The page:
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Check out our 1993 discussion of the Internet and some weird new thingie called "The World Wide Web," in this way-back machine edition of Science Friday:

Hard to believe!

Posted by: Iflatow | January 31, 2011 12:50 PM | Report abuse

Oh, it was sometime in the mid-nineties. My thirteen year old son convinced my sister to buy a 2400 modem, then convinced my husband to install it. We lived in Frederick and there was no local internet numbers back then. So I was introduced to the internet by a $250.00 phone bill and subsequent heart failure.

Posted by: beckyfrasure | January 31, 2011 12:59 PM | Report abuse

My first experience with the internet was on Milnet in 1986.

In college in 90 I got a e-mail address, which I put on resumes when I graduated in 93. Used the Vax e-mail program (called, IIRC, 'mail') to send/receive e-mail. Still have my copy of the First Edition of "The Whole Internet User's Guide and Catalog" from O'Reilly.

Posted by: wiredog | January 31, 2011 1:05 PM | Report abuse

And I will be damned:

Posted by: wiredog | January 31, 2011 1:06 PM | Report abuse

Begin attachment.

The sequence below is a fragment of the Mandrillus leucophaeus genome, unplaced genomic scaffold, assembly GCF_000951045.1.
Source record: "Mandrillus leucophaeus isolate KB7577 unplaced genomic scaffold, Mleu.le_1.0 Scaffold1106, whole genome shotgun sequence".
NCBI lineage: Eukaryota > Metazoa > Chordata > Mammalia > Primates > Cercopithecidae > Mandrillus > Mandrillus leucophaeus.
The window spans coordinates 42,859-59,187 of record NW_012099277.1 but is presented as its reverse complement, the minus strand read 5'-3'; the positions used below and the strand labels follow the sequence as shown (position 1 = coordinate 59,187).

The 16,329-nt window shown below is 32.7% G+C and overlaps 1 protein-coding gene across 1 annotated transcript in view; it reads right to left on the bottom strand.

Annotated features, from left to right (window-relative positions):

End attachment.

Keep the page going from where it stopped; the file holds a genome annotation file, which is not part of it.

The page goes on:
I'm still amazed that I graduated from a junior college with a technical degree (in Laser Electro-Optic Technology) and some Computer Science classes, in 1992, but had virtual no awareness of the Internet. I had a vague idea that some universities were networked, and I had heard of BBSs, but it didn't sound interesting.

My first significant Internet intro came when I used the restricted access computer at my college's library for a research project in December 1995. At the time, this computer in the librarian's office was one of the few on campus that had an Internet connection. I learned just enough to make a few queries for my paper. The next semester, the college opened its first computer lab with Internet access and offered free training sessions.

One of my regrets of my junior college education is that when I went on to the 4-year college, I found that several of the other students had been hosting their own websites for a few years. What was old hat to them was new, mysterious and difficult to understand for me.

Posted by: Pooua | January 31, 2011 1:12 PM | Report abuse

Going through football withdrawal, I was reduced to watching 1986's "The Delta Force" yesterday. There's a scene where Lee Marvin is briefing his troops using touch-screen wars stuff, for its day.

Posted by: nonsensical2001 | January 31, 2011 1:40 PM | Report abuse


Oh yeah, and immediately my pre-teen son quickly adapted to using 'modem-in' bulletin boards (early user forum sites) and even began his own.